As God has apparently decided he should be president, it seems pointless to continue questioning his ability to govern or his viability as a presidential candidate.

Although, I do wonder if God has spoken to the victims of Wayne Dumond lately.

Come hear some music tonight

I know I posted this yesterday, but I'm posting again, in part because I left the musicians out of my initial post. There are 10 acts, so it should be a pretty exciting evening, and at only 5 bucks, it looks like a steal to me.

Rushforth Productions' CREATIVE SOUND SYMPOSIUM is Thursday, December 6 at Bootleg Theater. All proceeds benefit Rushforth's upcoming production of IL BIDONE in January.

Rushforth Productions Presents

A Creative Sound Symposium

We invite you to an eclectic evening of music.
From the unplugged and acoustic to the funk-electro-alternative.


2220 Beverly Blvd, L.A., CA 90057
cash bar


bonnie piesse
evan vidar
whitney lockert
frank wood
paul adelstein
abbot kinney
king elementary
nathanial castro
the human value
goodbye ian

Wednesday, December 05, 2007

Makvan Mouloodzadeh

was executed today in Iran, in spite of an order by the Iranian Chief Justice to nullify his death sentence. He was killed in prison, and neither his family nor his lawyer knew about it until afterwards.

I'm paraphrasing from the IGLHRC's press release. You can read the whole thing here.

New So Cal theater page

I may be late to the party on this, but I found this website while doing some googling, and it looks bookmark-worthy. It's called Theater Times. Check it out here.

Looking for something to do tomorrow?

I'm working with a hot new theater group called Rushforth Productions, and they're putting on an evening of music they're calling a "Creative Sound Symposium." It's taking place at Bootleg Theater on Beverly Boulevard, smack-dab in the middle of that diamond-in-the-rough all you civilians like to call the Rampart District, but I refer to affectionately as "my old hood."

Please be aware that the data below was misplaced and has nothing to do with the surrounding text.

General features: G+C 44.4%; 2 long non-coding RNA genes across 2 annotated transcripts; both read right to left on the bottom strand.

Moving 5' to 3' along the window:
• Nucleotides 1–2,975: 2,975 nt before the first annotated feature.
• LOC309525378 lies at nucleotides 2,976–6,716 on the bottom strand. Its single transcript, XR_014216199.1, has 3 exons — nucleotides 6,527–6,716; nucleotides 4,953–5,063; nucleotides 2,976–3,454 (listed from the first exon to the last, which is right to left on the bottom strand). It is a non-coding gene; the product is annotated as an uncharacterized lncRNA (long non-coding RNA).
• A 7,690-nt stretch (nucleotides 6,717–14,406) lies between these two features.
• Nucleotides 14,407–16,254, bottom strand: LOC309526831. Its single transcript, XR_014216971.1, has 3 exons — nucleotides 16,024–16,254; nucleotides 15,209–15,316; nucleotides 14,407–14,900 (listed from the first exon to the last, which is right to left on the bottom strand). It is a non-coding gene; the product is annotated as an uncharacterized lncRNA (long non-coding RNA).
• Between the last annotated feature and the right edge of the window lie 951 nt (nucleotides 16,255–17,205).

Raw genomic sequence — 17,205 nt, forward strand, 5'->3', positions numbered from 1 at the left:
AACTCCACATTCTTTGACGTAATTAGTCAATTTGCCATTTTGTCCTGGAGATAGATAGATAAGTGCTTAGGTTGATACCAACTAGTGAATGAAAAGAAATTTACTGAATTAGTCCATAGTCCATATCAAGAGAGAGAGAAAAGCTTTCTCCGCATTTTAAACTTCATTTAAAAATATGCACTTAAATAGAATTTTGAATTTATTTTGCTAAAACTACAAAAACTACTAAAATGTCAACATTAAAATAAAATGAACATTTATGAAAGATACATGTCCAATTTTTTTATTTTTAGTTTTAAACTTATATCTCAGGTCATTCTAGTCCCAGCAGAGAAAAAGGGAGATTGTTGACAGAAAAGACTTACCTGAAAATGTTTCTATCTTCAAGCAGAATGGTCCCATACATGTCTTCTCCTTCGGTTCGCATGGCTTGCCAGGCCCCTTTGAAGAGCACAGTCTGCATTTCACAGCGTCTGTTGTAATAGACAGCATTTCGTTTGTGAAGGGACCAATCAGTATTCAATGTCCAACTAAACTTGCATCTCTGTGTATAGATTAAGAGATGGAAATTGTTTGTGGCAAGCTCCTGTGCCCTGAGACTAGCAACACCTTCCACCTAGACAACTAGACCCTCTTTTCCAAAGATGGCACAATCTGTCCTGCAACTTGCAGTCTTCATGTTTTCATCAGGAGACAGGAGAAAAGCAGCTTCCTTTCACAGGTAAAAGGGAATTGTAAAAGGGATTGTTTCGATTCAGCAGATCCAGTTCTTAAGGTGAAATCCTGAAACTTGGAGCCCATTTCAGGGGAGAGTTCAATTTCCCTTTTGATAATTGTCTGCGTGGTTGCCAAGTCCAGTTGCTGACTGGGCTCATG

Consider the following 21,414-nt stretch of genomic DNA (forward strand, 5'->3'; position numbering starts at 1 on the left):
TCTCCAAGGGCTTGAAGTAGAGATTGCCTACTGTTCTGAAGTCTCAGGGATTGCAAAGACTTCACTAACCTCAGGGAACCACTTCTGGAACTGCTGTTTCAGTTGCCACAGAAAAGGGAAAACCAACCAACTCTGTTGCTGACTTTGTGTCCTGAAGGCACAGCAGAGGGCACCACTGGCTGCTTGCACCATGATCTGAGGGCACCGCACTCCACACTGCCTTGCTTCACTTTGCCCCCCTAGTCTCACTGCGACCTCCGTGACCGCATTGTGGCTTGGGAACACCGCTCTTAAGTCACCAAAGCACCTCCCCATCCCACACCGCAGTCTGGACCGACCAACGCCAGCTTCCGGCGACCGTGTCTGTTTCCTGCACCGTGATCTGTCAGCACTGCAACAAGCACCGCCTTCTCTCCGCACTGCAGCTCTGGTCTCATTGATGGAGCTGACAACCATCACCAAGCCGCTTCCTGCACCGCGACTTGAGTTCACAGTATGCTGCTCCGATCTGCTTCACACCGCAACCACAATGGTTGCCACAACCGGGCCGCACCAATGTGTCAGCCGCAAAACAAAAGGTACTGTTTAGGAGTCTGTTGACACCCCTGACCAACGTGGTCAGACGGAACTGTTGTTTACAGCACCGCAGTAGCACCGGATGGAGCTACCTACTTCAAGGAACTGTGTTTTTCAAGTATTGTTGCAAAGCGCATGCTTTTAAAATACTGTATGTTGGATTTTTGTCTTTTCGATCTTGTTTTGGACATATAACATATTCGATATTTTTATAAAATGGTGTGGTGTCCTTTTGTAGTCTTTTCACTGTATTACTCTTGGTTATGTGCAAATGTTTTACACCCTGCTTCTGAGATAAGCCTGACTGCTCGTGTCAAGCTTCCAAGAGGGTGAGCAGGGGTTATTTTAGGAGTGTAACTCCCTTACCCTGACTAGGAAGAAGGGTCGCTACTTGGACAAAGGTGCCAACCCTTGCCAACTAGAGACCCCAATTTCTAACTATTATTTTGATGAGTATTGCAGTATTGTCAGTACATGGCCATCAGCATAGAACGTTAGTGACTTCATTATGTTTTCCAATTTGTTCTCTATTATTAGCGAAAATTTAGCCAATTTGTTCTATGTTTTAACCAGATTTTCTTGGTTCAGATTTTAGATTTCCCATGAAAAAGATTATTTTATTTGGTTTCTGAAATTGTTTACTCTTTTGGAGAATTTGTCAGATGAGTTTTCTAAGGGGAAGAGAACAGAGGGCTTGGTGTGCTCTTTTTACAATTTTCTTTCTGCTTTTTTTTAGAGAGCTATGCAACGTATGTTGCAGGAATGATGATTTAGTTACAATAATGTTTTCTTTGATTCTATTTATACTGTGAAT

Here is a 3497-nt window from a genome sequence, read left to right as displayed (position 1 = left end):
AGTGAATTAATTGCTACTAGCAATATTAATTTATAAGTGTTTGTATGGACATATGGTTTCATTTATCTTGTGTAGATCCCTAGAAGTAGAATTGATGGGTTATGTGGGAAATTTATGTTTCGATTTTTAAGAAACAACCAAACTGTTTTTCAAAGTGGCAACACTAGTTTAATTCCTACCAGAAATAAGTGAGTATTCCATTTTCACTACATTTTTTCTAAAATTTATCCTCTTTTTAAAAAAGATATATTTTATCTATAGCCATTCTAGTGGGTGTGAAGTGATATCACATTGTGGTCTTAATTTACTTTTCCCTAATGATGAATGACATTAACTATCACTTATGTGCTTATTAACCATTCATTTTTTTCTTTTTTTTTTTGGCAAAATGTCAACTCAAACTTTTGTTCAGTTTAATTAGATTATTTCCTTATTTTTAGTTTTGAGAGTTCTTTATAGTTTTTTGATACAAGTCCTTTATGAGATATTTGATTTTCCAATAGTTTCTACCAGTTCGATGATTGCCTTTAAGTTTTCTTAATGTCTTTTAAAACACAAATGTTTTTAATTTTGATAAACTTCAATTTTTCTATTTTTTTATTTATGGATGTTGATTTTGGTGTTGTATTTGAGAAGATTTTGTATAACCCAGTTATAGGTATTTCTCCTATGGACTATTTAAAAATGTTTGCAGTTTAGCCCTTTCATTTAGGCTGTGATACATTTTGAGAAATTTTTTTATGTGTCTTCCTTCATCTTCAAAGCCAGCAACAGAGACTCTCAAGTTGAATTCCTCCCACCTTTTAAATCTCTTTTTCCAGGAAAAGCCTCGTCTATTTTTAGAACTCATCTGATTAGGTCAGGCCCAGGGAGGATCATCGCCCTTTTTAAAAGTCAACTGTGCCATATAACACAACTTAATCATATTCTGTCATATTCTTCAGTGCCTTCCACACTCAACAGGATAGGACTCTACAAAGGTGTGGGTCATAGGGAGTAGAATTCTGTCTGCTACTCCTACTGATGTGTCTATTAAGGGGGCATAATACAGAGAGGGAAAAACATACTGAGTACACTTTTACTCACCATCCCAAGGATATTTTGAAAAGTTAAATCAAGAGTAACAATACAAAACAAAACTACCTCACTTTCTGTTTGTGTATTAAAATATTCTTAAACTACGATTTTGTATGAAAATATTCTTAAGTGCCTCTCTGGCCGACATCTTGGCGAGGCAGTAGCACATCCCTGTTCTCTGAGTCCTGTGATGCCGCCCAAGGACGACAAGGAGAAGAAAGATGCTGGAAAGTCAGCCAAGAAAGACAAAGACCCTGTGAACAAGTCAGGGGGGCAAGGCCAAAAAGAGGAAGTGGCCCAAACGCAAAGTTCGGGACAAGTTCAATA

It's just 5 bucks for a night of everything from acoustic to funk-electro-alternative. Doors open at 7:30pm. More details are here.

It should be a fun night, so come and bring a few friends. I'll be rather fashionably late, but I hope to see you there. The original Tommy's is just down the street if you want to close the show down with me!

Monday, December 03, 2007

The elephant seals

have become a bit of a tradition. They park themselves on a beach north of San Simeon for a couple of months every year to birth, breed, and molt. They make funny noises and throw dirt on themselves too.

Thanksgiving Day

Since there's not much open on Thanksgiving day, JW and I headed to a state park called Montana de Oro to go on their walk along the bluffs.

Montana de Oro means "Mountain of Gold" in Spanish.

From the bluffs you can see the town of Morro Bay, but I didn't get a good picture. Not that I was trying in this example.

This seagull gets work as a model, but what she really wants to do is act.

There's a spot along the trail where you can take some steps off the bluffs and onto a beach, and JW and I checked out the tidal pools.

The starfish was the biggest find.

The rest of Wednesday

I think that's a good title for something. Don't take it! It's mine!

JW insisted I take pictures of the pretty trees outside a winery in Paso Robles. 

I like this pic a little better, even if that big tree's blocking the view.

Again with the seagull!

The view from our hotel in San Simeon.

A few more Pismo pics

I did not intend to take so long to get these online. I swear! Click on them to get the full effect.

I like this pic because you can see the city rising up the hill behind the campground there. I like that old car too.

I took a lot of pictures of seagulls on this trip.

A pretty flower along the trail.